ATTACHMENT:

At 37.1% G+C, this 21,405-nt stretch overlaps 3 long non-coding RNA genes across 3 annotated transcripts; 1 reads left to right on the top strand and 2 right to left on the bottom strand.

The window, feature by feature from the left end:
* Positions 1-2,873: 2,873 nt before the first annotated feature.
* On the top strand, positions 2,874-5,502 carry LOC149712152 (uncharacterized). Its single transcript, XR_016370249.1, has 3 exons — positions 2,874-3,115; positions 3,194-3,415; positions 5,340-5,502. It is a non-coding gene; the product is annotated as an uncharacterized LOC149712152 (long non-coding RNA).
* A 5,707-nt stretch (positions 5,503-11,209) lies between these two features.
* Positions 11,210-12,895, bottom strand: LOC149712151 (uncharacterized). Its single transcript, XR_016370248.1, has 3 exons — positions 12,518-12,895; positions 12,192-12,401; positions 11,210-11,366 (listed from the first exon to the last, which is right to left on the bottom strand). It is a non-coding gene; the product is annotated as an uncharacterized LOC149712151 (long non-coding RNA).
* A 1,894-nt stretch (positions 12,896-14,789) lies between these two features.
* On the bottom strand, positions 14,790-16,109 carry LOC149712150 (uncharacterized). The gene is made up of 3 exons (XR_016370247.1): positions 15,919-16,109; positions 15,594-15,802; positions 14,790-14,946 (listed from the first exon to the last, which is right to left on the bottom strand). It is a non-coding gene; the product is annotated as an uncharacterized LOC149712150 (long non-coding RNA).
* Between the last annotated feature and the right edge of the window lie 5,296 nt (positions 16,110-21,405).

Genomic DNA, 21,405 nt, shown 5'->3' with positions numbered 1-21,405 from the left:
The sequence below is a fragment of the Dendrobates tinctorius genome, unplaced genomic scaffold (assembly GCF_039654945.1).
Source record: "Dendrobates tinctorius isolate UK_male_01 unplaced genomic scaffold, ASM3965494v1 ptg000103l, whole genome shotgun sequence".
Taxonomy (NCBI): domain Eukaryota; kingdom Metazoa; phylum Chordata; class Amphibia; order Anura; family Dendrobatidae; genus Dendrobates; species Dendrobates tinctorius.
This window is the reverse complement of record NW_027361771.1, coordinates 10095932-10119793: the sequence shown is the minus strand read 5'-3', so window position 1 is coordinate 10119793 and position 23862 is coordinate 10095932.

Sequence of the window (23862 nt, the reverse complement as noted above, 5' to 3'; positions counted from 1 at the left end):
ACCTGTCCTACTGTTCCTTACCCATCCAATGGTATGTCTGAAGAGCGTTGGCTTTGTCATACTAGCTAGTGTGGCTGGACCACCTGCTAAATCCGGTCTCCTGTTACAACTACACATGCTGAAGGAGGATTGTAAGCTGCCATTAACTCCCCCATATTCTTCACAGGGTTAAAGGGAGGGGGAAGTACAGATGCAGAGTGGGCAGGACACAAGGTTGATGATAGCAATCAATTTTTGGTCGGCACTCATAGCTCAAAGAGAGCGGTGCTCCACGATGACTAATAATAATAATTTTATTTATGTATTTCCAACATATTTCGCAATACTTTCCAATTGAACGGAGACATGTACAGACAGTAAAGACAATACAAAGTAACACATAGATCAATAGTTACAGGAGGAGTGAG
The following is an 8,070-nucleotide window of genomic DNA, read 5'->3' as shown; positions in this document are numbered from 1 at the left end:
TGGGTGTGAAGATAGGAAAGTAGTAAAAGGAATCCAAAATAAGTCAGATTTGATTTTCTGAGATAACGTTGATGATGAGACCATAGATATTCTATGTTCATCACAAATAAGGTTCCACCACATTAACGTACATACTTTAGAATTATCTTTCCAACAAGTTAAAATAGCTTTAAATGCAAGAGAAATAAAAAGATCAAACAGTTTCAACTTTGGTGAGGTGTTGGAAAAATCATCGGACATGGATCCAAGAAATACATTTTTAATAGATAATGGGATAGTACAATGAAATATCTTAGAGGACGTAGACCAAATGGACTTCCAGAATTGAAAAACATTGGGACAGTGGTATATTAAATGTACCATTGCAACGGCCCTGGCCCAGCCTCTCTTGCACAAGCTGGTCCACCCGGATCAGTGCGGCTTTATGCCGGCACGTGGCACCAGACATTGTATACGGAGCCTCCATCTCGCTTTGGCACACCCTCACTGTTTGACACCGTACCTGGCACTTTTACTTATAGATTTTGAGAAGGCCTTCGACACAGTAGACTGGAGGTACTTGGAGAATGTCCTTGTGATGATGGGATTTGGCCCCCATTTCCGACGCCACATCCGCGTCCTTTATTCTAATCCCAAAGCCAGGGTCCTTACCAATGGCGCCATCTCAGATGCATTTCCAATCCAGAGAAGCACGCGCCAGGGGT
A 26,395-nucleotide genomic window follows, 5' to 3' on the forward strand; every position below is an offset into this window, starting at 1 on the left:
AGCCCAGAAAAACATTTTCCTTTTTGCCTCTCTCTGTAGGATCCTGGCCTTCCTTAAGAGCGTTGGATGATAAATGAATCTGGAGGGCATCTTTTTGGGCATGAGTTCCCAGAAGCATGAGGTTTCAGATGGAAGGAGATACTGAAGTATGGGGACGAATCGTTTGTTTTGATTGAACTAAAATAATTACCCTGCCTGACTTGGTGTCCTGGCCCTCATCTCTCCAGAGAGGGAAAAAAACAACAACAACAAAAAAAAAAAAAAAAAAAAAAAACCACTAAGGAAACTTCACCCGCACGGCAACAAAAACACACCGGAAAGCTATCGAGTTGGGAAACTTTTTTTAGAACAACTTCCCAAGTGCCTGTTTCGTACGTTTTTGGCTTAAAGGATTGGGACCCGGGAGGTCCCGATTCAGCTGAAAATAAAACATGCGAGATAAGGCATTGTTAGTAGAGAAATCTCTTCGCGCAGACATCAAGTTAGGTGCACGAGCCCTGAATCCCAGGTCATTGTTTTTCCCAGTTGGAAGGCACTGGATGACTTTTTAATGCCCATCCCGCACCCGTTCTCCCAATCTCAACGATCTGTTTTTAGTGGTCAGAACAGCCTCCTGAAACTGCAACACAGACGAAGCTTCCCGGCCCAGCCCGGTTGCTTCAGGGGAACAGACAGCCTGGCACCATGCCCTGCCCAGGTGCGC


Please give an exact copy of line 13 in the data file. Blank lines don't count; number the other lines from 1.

Taxonomy (NCBI): domain Eukaryota; kingdom Metazoa; phylum Chordata; class Amphibia; order Anura; family Dendrobatidae; genus Dendrobates; species Dendrobates tinctorius.